They are quite messy looking. And next year I expect even more growth. But they produce berries, will have flowers, hopefully will look better in the summer. Having erect, semi-erect and trailing plants, it's not easy to trellis them in any kind of neat way. Then again I have no excuses for how messy my desk is either! As long as they produce anybody who sees them won't mind when I put fresh fruit under their nose.

I prepped the ground heavily with compost and mulch. More compost and mulch will go on in the spring. Plus organic fertilizer.

Here's another photo from the other side. You can see the trellis splits left and right of where I'm standing.


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RE: Blackberries and dormancy question

Here's a photo from the back to the front. The trellis with the Natchez, Navaho and TC is hard to see (at the end, to the left). These last two photos were taken on 2014 01 14
The closer plant is a Chester. i need to prune off some of those weaker canes. BTW my dog patrolling the yard made all those tracks in the snow.

This post was edited by Drew51 on Wed, Jan 29, 14 at 12:52


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RE: Blackberries and dormancy question

Thanks for the photos and leaf info. These plants probably behave differently in various climates--the cold may disrupt the dead-leaf progression that happens in my mild winters.

At the other extreme are raspberry types. My black-caps never hold onto a single leaf and the Logans (that are half-raspberry) have a few leaves left on the cane tips.


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RE: Blackberries and dormancy question

Examples of milder-winter caneberry leaf patterns:

^ Loganberry (coiled at left) and TC bare base and leafed tips

^Black-caps with no leaves


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RE: Blackberries and dormancy question

Nice set up Larry! I wish I could define the area better like you have done. Maybe in the future I can. Canes are nice and neatly wrapped too. I let mine get wildly long and ton's of laterals. probably too many. I will cut them back more in March after the severe weather passes. We are expecting 4 more inches of snow by Saturday (sigh).


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RE: Blackberries and dormancy question

larry_gene,

Space is at a premium for me. I'm thinking of trying to shoehorn in some trailing blackberries. I would loop them around as you do and try to keep them 2 dimensional. How deep (front to back) does your foliage get?

Do you tip your trailing blackberries? If so, when?

Just curious, there seems to be some wire fencing on the ground under your blackberries. What's the purpose?

Thanks.


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RE: Blackberries and dormancy question

My raspberries (Triple Crown and Chester thornless) look just like Drew's, with the brown leaves hanging on. I got mine from my church, where they're only covered by snow (about 12" deep) during our 5a winters. They're very productive at church even after cold winters. Chester thornless seems to be a stronger grower and more productive than the Triple Crown, but I haven't quantified it.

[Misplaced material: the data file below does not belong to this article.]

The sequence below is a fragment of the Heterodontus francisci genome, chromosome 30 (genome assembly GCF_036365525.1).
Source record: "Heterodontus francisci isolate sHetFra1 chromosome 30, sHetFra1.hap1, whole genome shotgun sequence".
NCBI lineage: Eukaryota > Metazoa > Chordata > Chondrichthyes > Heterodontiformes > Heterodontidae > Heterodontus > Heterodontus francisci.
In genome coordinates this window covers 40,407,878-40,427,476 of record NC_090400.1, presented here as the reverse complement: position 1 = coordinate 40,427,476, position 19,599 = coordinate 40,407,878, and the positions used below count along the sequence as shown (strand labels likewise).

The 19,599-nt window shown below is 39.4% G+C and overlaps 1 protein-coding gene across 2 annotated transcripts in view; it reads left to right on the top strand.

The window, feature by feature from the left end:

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RE: Blackberries and dormancy question

@Drew: You may be wise in allowing overgrowth and then pruning back after any winterkill. In October or November I prune off up to half of all lateral growth as there is typically zero winter loss in zone 8b.

@lsoh: The thickness (front to back) of the leafed and fruiting row for Logan, black diamond, and black-caps is a foot or less. Black diamond has very short fruiting spurs; the others can be a foot. I do not tip the trailers as I don't have that many trailing canes. They can be looped and threaded anywhere on the trellis. Note that my trellis requires no guying as all steel posts are connected on top with cedar in both directions, down-row and between rows. Saves space and maintaining wire tension is easy. Row spacing is 4 feet. Repeatedly bumping head on 5-foot-from-ground cedars is optional--but the pipe insulator foam does come in handy.

The ground fencing: Prevents squirrel cratering


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RE: Blackberries and dormancy question

larry_gene,

Thanks. That was helpful.


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RE: Blackberries and dormancy question

Yes it was helpful! Your trellis is impressive! You could grow water melons vertically off that baby!! My trellis has wire tension cranks spliced in to tighten wires. This trellis is like a double trellis, 2 wires on either side at 3 feet and 5 feet. Local pine hay makes a nice mulch in the bed.
Those wires are between poles that are 24 feet apart. So some kind of wire tension device is needed. Grape trellis wire is used here, I forget the diameter? Quite thick! I also have a thinner wire I will use once this roll runs out. It's a little too thick. I'm putting one more trellis up next spring. I also have two others not seen in any of these photos.


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RE: Blackberries and dormancy question

24 feet is quite a span to tense wires. For my 10-foot rows I am simply using eyebolts that have about 2" of thread, and rotating the nut further up the threads increases tension. That wouldn't work for you, there is more than 2" of potential slack in those long wires.


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RE: Blackberries and dormancy question

Last 2 years were mild with 7F being the lowest temperature but this winter we have so far had 6 different days with a low of -5F or better. Spot checks on covered and exposed blackberries show some cane damage and some surprises. The boysenberries seem to be holding up pretty well, while several trailing blackberries I had been trying to overwinter in pots seem less well. Of the exposed blackberries, only the Prime Ark 45's seem like there is any significant cane die off. Winter is not over yet.. so we will see.